Earlier this week, UPS increased its fuel surcharge rates for its ground and air services. These increases range from 0.25% to 0.75%. FedEx followed, raising its fuel charges from 5.5 percent to 6 percent.
In addition to these increases, shippers need to be on top of all the other cost factors that go into getting packages out the door. The price of sending a package includes a bundle of smaller charges, many of which have gone up too. There are also fees for delivering to remote locations, so shippers have to be aware of the locations to which the are delivering packages.
The biggest increase comes from a new way of charging for smaller packages. Instead of charging by weight, shippers now have to count the size and dimensions of the package. So not only do shippers have to manage increases in fuel surcharges, consideration of package weight AND size need to be rolled into overall costs.
Even with standard increase in surcharges, there are ways that shippers can keep costs from affecting their bottom line:
- Have other carriers fight for your business. Even though the more, well-known carriers impose standard increases, there are plenty of regional carriers that offer similar services at competitive costs. Feel like you're boxed in by the standard carriers you use? Consider your options (like Pacejet's comprehensive carrier network) and keep YOUR business competitive.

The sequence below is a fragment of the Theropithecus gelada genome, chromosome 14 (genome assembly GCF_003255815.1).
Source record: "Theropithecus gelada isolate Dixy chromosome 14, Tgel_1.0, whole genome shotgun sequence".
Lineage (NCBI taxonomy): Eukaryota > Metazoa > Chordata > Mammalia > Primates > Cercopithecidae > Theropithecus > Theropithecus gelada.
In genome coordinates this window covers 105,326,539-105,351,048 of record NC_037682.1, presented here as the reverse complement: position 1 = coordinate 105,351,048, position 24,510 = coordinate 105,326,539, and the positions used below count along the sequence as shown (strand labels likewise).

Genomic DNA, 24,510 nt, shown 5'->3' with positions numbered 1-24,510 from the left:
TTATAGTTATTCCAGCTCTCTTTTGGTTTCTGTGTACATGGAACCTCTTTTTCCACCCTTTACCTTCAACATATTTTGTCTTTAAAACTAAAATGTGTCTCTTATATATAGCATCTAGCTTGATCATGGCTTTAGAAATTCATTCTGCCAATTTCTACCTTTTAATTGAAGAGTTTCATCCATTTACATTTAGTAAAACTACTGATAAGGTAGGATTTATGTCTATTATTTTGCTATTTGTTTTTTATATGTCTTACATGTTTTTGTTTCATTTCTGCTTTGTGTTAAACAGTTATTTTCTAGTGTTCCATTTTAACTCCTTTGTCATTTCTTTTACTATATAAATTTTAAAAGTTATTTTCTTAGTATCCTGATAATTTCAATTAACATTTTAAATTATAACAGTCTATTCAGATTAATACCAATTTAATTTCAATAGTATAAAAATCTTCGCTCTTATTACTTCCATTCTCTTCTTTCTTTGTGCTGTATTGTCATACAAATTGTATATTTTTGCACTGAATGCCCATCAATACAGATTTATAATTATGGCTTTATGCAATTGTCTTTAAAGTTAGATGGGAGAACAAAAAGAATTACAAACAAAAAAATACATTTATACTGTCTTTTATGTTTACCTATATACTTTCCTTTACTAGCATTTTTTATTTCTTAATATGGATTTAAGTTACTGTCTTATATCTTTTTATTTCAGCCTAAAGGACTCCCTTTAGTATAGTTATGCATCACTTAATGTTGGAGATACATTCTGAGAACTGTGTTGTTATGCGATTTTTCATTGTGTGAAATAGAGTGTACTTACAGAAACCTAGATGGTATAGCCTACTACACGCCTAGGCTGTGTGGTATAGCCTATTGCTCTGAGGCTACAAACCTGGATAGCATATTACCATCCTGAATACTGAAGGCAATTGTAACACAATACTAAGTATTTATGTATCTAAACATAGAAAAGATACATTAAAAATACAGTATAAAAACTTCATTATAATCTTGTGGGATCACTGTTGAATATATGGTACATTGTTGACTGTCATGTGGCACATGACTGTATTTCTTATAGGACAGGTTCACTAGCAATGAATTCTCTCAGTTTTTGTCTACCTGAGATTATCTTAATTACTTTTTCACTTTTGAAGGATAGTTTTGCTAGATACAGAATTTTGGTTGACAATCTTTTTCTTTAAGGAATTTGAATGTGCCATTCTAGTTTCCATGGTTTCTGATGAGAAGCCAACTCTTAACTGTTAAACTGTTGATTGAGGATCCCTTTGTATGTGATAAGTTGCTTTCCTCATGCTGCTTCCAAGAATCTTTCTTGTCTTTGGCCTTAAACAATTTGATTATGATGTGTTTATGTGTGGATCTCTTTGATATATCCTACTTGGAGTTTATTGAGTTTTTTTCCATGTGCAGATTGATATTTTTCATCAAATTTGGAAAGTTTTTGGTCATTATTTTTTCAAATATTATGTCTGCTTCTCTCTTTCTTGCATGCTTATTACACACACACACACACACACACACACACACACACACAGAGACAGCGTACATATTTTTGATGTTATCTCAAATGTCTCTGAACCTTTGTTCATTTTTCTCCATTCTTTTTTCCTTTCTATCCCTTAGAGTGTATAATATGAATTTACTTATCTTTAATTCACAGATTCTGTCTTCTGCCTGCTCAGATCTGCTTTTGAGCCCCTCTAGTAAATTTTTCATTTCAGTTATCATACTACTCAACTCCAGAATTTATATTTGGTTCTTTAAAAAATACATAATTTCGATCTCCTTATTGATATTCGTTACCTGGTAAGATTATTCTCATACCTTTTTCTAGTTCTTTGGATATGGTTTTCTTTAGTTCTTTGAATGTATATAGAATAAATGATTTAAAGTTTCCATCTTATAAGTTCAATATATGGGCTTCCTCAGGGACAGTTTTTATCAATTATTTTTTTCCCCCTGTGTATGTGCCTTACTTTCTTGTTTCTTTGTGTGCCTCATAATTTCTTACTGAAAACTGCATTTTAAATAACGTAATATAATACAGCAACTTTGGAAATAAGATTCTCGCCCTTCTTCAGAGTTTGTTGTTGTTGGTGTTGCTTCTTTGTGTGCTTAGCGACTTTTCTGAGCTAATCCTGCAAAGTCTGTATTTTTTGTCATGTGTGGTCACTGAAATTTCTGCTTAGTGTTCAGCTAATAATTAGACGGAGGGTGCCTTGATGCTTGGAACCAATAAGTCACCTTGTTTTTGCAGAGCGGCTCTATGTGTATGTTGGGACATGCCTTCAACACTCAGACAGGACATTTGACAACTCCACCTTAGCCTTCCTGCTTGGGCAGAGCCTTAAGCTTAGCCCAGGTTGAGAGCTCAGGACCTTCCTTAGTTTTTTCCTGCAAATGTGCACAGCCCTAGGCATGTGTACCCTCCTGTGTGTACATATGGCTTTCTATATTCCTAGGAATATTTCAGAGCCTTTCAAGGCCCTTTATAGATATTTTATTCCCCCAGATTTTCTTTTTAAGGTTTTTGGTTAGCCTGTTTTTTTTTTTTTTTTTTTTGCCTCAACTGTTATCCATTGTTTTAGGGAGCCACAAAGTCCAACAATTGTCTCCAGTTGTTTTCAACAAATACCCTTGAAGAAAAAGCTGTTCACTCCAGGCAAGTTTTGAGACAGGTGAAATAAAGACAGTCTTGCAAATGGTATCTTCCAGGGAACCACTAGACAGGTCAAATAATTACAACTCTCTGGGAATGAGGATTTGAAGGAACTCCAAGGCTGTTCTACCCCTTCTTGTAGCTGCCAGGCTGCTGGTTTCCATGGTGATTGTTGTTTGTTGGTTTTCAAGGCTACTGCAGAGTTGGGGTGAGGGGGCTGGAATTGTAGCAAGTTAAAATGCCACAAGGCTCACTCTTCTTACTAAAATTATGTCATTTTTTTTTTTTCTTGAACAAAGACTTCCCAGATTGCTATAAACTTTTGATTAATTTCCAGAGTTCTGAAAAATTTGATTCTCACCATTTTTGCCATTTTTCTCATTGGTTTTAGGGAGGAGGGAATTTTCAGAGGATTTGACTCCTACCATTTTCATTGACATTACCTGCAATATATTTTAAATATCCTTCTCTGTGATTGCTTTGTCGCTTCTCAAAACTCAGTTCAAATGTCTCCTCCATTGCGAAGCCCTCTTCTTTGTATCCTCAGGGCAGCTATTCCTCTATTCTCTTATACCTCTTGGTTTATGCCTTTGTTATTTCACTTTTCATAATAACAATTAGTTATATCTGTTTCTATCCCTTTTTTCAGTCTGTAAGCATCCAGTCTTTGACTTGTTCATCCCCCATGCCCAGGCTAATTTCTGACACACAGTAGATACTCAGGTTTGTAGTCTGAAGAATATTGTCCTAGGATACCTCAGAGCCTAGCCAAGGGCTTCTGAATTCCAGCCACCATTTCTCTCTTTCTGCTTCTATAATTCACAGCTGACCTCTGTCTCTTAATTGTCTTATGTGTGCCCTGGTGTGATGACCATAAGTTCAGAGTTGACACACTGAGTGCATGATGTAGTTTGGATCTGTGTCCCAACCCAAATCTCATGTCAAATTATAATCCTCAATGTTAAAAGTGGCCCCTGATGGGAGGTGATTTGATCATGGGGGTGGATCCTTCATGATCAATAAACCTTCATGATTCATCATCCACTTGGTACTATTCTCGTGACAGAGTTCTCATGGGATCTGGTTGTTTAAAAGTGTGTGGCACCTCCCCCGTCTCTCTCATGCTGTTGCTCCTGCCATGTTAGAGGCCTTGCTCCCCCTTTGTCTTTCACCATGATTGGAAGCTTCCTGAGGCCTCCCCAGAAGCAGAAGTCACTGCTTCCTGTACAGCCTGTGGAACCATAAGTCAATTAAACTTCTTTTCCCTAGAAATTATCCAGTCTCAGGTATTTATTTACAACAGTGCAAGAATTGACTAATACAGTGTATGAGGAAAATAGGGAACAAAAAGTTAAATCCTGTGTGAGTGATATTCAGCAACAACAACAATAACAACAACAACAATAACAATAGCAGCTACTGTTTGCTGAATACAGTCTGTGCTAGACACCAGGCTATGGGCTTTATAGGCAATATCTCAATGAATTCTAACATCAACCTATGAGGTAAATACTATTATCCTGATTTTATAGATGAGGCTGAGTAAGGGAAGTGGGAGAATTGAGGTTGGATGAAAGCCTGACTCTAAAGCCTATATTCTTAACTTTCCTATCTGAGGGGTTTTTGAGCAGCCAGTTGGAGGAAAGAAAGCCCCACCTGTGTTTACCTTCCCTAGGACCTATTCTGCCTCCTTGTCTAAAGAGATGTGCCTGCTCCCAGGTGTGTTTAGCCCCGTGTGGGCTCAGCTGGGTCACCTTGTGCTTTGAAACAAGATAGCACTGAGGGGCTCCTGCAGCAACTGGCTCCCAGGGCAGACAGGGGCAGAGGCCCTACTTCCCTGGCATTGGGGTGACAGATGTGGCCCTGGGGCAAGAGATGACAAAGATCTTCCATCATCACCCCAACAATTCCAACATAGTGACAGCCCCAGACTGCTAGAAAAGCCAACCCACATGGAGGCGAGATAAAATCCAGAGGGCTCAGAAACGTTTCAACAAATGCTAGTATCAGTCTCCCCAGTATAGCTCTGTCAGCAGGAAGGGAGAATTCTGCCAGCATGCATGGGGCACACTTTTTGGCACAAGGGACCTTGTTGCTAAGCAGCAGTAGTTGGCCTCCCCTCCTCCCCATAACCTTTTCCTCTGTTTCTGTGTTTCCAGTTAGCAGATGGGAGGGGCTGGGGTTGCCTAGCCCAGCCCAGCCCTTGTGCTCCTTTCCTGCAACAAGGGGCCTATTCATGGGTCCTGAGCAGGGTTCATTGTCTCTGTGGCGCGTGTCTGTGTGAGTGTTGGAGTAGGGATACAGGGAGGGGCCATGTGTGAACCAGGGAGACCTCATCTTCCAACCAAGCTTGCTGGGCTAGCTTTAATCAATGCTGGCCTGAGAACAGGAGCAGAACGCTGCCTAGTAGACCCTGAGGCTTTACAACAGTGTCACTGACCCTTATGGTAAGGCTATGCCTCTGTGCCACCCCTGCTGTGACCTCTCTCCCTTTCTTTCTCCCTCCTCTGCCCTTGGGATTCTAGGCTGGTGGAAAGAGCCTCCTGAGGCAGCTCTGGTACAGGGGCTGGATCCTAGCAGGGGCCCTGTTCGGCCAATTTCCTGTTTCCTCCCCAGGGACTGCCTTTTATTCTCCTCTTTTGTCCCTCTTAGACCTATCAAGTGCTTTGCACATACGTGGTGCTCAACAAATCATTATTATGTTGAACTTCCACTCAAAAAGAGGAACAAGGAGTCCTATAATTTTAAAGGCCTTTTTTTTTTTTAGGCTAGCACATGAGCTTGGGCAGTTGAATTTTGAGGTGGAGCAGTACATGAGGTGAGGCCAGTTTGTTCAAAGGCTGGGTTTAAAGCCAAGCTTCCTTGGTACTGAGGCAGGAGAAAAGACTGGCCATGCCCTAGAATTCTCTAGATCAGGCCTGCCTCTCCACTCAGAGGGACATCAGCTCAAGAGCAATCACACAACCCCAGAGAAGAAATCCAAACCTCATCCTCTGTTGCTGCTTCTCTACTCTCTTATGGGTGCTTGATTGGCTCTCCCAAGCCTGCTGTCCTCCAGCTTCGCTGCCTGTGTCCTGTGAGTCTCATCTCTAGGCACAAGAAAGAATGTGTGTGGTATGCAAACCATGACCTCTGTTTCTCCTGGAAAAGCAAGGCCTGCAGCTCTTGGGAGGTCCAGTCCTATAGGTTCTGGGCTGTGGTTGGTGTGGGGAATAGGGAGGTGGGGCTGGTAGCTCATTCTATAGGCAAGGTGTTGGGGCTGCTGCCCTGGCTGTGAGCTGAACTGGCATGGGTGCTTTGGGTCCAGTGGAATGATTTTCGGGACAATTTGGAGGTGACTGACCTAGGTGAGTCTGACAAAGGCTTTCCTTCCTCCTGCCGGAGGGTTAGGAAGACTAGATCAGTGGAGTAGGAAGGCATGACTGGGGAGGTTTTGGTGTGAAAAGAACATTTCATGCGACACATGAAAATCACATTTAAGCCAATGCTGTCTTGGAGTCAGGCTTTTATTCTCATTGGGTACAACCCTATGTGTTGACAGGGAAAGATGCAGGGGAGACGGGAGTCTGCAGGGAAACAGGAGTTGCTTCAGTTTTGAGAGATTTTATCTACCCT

- Know where your package is going. Don't have a clear idea as to if your package are going to a residence or business? Ensure you're using a shipping solution - like Pacejet - that uses address validation capabilities in order to prevent costs of returning a package.
- Track your shipping data carefully. Shipping solutions like Pacejet track and manage all of the information that affect your shipping costs, like freight quotes, package size and weight.